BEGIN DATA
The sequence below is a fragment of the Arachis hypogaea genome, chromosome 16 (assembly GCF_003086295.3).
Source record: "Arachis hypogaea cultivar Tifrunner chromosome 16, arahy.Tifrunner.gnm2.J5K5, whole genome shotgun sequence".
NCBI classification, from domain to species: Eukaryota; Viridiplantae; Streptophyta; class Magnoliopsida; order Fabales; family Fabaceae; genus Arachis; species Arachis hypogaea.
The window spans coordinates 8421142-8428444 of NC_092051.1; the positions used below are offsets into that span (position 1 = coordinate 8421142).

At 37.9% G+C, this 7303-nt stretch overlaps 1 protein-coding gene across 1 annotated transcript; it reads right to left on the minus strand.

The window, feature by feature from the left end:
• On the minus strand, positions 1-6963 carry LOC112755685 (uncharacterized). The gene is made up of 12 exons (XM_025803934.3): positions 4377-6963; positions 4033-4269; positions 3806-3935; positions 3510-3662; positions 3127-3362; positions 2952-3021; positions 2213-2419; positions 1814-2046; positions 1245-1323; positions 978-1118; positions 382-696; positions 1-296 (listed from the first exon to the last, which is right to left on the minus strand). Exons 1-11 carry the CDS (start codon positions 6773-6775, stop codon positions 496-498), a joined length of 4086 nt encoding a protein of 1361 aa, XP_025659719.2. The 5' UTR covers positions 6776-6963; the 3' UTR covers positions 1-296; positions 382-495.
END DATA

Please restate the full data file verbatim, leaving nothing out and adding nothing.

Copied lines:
The sequence below is a fragment of the Arachis hypogaea genome, chromosome 16 (assembly GCF_003086295.3).
Source record: "Arachis hypogaea cultivar Tifrunner chromosome 16, arahy.Tifrunner.gnm2.J5K5, whole genome shotgun sequence".
NCBI classification, from domain to species: Eukaryota; Viridiplantae; Streptophyta; class Magnoliopsida; order Fabales; family Fabaceae; genus Arachis; species Arachis hypogaea.
The window spans coordinates 8421142-8428444 of NC_092051.1; the positions used below are offsets into that span (position 1 = coordinate 8421142).

At 37.9% G+C, this 7303-nt stretch overlaps 1 protein-coding gene across 1 annotated transcript; it reads right to left on the minus strand.

The window, feature by feature from the left end:
• On the minus strand, positions 1-6963 carry LOC112755685 (uncharacterized). The gene is made up of 12 exons (XM_025803934.3): positions 4377-6963; positions 4033-4269; positions 3806-3935; positions 3510-3662; positions 3127-3362; positions 2952-3021; positions 2213-2419; positions 1814-2046; positions 1245-1323; positions 978-1118; positions 382-696; positions 1-296 (listed from the first exon to the last, which is right to left on the minus strand). Exons 1-11 carry the CDS (start codon positions 6773-6775, stop codon positions 496-498), a joined length of 4086 nt encoding a protein of 1361 aa, XP_025659719.2. The 5' UTR covers positions 6776-6963; the 3' UTR covers positions 1-296; positions 382-495.